The man I’m going to talk to today is Abe Ape; an Australian citizen and former refugee of war-torn Sudan. He is now a spoken-word poet and hip-hop artist, and teacher of Melbourne’s communal movement Creative Rebellion Youth.
In brief, Sudan has a politically volatile history, from civil war between nationalist and religious movements, slave trading, and the consignment of child soldiers involved in rebel groups such as the Sudan People’s Liberation Movement (SPLM – between 2,500-5,000 children counted to be involved in 2004).
There was also backfall from UN council sanctions placed on Sudan in 1995, which resulted in US bombing of a chemical plant in Khartoum in South Sudan (Abe’s hometown) as part of the ongoing “war on terrorism” scandal and suspicion of Al’Quada movement in the area. The homelessness, poverty and civil war in Sudan led to hundreds of thousands of Sudan citizens to escape and seek asylum in neighbouring countries.
It’s a sunny day, although cloud occasionally obscures the sun’s healing rays. I stroll down the banks of the Yarra River approaching Abbotsford Convent. It’s a point of transistion in my own life, and I am here to discuss Abe Ape’s life. Abbotsford Convent contains Lentil as Anything, a pay-as-you-please restaurant based around charitable and communal notions of service that serve as the perfect backdrop for this interview.
After I have reached there, I find a nice spot in the sun. Abe paces to the table I sit at, recognising me immediately although we haven’t actually met before in person. He is a very tall man, nearly 7 foot in height. This height is governed by a placidity and friendly nature that makes his height more of a glad presence rather than anything intimidating.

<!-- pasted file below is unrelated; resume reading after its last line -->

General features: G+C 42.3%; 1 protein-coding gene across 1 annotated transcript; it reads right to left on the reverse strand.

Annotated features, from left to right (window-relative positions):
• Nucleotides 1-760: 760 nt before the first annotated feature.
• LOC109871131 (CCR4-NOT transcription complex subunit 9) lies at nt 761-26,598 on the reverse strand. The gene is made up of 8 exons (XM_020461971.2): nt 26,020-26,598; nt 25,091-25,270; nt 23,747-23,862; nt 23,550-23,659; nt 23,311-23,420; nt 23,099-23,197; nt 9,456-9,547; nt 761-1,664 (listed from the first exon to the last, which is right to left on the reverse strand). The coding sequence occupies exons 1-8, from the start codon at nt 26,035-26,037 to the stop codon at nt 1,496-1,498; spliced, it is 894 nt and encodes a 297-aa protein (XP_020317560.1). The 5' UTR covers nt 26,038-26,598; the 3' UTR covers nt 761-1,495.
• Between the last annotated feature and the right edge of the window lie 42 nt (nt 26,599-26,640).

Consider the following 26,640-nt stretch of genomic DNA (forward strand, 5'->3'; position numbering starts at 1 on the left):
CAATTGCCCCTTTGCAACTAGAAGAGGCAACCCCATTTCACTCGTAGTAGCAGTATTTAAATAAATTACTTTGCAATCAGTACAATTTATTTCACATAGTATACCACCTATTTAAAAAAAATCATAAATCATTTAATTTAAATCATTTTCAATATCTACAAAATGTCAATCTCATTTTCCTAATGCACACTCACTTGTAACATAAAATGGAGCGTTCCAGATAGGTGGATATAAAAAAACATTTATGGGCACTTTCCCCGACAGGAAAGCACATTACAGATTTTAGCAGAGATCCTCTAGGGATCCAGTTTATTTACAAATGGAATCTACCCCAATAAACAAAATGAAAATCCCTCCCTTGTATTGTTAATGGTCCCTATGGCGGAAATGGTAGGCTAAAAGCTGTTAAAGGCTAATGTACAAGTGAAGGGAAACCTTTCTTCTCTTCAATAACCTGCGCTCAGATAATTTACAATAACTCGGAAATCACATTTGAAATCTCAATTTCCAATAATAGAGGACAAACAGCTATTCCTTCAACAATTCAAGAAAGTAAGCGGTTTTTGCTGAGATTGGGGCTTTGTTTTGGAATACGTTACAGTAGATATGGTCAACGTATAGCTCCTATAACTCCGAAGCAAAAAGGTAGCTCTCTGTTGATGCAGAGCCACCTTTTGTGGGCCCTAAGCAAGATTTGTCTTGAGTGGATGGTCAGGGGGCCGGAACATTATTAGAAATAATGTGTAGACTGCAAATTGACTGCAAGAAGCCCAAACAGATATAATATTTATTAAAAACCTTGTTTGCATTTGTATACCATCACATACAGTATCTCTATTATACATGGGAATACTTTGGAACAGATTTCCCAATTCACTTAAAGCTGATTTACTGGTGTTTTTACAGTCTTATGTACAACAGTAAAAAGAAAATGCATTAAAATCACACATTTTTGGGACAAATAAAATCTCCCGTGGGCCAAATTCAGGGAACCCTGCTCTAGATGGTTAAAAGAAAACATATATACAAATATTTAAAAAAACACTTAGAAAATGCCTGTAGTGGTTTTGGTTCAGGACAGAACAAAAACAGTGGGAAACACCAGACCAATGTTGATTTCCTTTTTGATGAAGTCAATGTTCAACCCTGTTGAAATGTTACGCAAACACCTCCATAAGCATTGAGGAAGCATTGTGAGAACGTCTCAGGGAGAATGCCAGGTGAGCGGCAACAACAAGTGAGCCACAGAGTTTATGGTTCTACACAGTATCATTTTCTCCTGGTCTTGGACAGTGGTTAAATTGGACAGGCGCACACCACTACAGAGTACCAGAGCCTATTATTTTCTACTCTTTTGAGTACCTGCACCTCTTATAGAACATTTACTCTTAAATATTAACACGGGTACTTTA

Tools of Language and Communication
Abe tells us of his own journeys in simple movement and action, outside of elements of pathos. “We first migrated from Khartoum to Egypt before Australia. In Egypt one of our requirements for us to maintain asylum was for us to learn Arabic.”
When asked about what Egypt was like: “It was very chaotic still, so much noise. Australia is much better, more like home should be.” During this time, Abe’s father passed on. “We were facing more rejection in our attempts for asylum, and things were grim.”
“I wrote a poem for my father recently to tell him I was doing okay. We can speak to people from beyond with the power of words.”
Abe came to Australia in 2004 catagorised as an illiterate refugee, although already fluent in not only his native tongue but also in written and read Arabic. Abe moved to Greenwood, Melbourne, thanks to the sponsorship of current family living there, who loaned the money where they could to present Abe with a chance to live in Australia.
“I then started English classes every day, as I was catagorised as an illiterate refugee.” I found this branding of illiteracy rather bizarre, considering he was already fluent in two tongues, which is more than most Australians can say about their own literacy skills.
When asked about how hard it was for him to grasp English, he remarked, “It’s kind of complicated to put the process in words. As a natural communicator, I found it frustrating to not be able to speak to others properly. There’s nothing worse than being misunderstood.”
“I watched a lot of TV and picked up on certain manners of expression used with words that helped me understand English better and helped me think in English, although the universal expression is still half-half. And I would just write, write, write, all the time, easing in slowly.”